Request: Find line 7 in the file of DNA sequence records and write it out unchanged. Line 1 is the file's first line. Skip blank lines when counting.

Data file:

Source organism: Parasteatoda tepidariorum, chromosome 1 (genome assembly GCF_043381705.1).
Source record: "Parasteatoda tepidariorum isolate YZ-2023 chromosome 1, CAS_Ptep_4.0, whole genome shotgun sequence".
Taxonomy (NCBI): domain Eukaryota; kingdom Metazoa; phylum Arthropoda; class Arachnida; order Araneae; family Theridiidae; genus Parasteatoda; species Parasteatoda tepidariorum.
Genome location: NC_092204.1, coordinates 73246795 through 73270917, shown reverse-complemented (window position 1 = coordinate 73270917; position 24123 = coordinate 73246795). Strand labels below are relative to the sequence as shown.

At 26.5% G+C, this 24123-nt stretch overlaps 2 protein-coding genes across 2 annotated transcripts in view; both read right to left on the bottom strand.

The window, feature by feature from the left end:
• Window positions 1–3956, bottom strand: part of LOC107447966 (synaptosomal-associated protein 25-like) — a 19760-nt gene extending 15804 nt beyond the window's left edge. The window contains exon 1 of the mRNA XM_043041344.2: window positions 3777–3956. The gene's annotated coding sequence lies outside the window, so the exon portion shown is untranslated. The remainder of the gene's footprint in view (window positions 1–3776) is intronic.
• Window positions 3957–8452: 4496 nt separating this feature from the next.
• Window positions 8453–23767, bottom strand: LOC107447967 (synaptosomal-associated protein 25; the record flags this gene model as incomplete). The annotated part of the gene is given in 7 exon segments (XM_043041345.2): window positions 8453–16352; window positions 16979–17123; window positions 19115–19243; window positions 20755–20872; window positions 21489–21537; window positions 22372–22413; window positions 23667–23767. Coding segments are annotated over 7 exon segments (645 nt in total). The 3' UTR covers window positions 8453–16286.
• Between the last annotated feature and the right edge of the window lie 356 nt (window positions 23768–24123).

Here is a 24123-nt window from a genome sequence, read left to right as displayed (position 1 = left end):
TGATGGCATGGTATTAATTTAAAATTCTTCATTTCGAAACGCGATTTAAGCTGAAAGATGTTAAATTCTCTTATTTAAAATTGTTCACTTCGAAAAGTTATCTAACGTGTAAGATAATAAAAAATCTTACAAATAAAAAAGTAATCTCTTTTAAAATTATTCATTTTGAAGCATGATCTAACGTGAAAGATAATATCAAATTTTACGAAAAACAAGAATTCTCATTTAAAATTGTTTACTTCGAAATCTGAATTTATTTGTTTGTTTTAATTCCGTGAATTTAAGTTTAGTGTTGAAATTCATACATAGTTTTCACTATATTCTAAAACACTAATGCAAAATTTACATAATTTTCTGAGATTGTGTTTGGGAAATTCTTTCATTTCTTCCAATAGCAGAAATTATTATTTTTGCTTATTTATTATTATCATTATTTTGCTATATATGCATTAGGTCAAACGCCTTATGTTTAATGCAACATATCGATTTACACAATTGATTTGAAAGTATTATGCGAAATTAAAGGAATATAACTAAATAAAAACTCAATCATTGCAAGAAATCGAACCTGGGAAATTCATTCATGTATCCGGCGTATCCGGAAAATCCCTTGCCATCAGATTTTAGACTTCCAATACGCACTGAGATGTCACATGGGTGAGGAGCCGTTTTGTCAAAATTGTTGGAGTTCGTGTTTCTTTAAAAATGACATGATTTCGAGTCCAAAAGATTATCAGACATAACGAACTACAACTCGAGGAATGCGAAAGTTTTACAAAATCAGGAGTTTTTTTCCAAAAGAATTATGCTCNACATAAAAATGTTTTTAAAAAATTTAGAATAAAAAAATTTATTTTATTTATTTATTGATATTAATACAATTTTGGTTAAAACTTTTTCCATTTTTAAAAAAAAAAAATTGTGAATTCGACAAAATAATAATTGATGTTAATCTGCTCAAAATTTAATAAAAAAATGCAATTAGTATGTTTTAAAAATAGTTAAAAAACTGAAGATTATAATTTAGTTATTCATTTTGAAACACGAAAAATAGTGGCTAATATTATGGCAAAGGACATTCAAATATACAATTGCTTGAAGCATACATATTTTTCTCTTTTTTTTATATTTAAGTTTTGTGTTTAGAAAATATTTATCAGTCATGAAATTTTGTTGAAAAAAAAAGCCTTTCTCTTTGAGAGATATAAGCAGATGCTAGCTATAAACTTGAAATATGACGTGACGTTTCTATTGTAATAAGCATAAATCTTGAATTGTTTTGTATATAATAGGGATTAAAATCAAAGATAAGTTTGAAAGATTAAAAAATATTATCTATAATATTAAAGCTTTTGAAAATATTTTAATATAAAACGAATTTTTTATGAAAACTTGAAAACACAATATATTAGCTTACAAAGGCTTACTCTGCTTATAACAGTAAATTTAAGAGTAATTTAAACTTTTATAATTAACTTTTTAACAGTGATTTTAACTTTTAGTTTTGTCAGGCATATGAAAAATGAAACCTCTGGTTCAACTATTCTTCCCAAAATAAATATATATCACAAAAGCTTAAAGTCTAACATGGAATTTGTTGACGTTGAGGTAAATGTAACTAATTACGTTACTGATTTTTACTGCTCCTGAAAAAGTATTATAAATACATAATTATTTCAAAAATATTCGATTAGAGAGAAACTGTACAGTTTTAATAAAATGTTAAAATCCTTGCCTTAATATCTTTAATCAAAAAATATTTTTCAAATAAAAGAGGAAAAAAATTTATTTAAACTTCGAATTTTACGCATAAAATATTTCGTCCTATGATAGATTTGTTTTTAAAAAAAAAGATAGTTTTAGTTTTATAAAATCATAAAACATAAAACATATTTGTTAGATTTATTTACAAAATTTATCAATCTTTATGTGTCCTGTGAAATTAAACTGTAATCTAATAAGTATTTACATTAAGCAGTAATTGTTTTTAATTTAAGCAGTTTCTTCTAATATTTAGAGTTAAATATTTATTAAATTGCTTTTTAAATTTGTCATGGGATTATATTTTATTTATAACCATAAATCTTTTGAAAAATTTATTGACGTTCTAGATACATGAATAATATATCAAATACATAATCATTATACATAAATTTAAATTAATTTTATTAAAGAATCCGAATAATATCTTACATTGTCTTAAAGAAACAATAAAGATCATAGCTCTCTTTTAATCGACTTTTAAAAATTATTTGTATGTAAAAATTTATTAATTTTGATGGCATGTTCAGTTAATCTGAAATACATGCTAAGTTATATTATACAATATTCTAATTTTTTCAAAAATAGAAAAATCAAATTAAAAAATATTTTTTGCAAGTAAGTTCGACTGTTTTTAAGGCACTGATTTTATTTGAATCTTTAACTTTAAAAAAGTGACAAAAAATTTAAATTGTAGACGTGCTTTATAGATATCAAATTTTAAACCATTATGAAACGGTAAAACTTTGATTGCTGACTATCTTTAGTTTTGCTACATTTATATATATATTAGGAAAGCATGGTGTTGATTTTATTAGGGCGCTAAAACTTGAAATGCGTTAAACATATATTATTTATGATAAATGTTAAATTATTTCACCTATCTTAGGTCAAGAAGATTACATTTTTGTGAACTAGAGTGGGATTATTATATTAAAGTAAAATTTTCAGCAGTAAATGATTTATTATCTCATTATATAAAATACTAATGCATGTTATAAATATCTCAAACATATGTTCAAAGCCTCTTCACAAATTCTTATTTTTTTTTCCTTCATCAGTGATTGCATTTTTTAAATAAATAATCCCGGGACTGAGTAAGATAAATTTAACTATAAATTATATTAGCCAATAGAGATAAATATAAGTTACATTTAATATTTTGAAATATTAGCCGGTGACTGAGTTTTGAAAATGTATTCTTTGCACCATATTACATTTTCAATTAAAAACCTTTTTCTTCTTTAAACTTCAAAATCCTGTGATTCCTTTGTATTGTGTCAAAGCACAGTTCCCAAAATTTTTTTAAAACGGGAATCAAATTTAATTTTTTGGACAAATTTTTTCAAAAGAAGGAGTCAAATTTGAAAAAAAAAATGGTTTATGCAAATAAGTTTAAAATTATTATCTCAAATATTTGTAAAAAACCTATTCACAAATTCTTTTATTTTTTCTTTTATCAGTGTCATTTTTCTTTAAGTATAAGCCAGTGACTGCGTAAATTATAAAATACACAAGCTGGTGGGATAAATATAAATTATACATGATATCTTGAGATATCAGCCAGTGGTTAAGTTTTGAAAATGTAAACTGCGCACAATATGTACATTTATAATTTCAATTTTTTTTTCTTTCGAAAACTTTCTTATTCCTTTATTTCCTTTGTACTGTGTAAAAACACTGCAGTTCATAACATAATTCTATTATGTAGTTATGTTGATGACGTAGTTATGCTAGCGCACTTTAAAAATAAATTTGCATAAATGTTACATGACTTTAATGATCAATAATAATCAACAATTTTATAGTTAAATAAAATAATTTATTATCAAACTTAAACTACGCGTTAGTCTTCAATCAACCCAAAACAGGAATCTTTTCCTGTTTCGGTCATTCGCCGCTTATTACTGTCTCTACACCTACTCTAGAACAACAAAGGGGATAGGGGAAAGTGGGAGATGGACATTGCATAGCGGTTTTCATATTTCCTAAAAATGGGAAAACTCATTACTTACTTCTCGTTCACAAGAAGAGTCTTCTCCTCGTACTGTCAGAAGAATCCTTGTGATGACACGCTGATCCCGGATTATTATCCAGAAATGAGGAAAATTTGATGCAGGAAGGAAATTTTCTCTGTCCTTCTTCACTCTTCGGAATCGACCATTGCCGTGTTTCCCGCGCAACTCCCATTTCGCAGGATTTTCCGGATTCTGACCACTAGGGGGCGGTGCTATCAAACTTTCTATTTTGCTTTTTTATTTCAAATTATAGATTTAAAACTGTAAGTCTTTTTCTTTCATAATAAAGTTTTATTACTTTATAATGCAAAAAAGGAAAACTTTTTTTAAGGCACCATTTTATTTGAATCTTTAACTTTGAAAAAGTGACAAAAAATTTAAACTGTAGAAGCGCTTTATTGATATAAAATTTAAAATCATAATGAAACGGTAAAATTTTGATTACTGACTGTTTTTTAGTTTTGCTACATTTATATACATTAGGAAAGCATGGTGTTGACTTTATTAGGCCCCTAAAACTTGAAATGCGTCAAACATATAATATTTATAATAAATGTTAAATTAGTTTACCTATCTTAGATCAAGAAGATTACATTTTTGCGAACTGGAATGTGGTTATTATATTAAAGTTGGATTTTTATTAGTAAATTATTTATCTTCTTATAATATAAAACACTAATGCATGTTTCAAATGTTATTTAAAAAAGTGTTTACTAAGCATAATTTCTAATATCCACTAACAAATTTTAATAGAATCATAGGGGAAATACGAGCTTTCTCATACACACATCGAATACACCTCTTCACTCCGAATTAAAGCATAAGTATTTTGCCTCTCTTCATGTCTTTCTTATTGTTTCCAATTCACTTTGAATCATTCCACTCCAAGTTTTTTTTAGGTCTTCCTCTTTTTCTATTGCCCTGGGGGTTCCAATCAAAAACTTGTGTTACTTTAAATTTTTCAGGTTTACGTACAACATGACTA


• Window positions 1–3956, bottom strand: part of LOC107447966 (synaptosomal-associated protein 25-like) — a 19760-nt gene extending 15804 nt beyond the window's left edge. The window contains exon 1 of the mRNA XM_043041344.2: window positions 3777–3956. The gene's annotated coding sequence lies outside the window, so the exon portion shown is untranslated. The remainder of the gene's footprint in view (window positions 1–3776) is intronic.